Day 34th‘s Awesome took months of careful planning and serious persuasion (manipulation?). Finally, my brother and I convinced my dad to put our (12-year-old) sister on a plane headed to NYC by herself.
Before any Awesome could begin, we had to deliver her to the airport and collect her at the other end. All sounds easy – but in today’s world, picking up a minor at the airport is akin to picking up the Spice Girls for a reunion tour.
Once the maze of security badges, screening, hours of waiting and celebrity-style escort services (yes, obviously it takes 4 people to escort a child off a plane) were complete and we were safely in NYC, we marveled at the city (buildings! Telephone booth!! Tall ladders!! Taxi cabs!!) and proceeded to map out the conquest of the next few days.
First major stop: Lady Liberty and Ellis Island
The excitement I feel regarding the statue never waivers. I was about 11 when I first saw the sheer magnitude of her size and was struck with awe from the water. Now it was sissy’s turn to experience it for herself.
Despite trying to convince me that the Statue of Liberty looked like a man, I think sis loved it and the trip was a success: we partook in the audio tour; we ate turkey sandwiches by the water; we had a photo-shoot; we bought souvenir bracelets.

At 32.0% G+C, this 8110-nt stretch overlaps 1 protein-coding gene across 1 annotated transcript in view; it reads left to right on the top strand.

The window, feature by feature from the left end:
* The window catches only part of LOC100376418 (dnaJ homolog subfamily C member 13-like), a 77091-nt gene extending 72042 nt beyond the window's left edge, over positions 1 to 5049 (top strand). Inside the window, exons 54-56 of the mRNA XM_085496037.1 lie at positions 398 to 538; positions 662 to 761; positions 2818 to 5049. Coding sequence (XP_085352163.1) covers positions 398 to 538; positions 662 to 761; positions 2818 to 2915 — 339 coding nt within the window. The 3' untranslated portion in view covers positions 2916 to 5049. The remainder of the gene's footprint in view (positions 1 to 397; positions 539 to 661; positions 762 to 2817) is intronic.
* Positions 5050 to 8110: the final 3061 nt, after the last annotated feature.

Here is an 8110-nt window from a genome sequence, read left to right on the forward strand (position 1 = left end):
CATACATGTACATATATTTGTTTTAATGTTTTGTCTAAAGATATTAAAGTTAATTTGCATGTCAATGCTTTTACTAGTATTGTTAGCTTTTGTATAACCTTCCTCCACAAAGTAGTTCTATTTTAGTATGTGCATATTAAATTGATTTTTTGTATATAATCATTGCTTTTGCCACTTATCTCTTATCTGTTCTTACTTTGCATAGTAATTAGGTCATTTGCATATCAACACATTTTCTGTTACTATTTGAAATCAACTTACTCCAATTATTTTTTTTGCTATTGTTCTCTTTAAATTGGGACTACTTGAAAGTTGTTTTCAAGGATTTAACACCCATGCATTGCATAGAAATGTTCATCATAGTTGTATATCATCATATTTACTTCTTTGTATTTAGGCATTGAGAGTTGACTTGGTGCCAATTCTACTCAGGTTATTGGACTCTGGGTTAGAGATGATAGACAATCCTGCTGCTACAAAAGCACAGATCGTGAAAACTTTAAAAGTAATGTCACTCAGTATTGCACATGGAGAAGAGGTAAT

After spending a couple hours with the Statue, we embarked on a short ferry ride to Ellis Island.
For those who have passed on the opportunity to see this iconic island, I would get back aboard ship. This historical site is mesmerizing.
Our favorite part:
The photo exhibit depicting the deterioration of the immigration center before its restoration.
The photographer was the great grandson of a woman who came from Russia and told a tale of bringing empty suitcases on the voyage so Ellis Island security wouldn’t know her family had no possessions to speak of. He became immersed in the decrepit buildings and spent a month on the small island photographing the site.
His passion seeped through and we became equally immersed in dusty medical equipment, over-grown courtyards and fading plaster on walls that told the story of 12 million immigrants who sailed past Lady Liberty for a chance at freedom.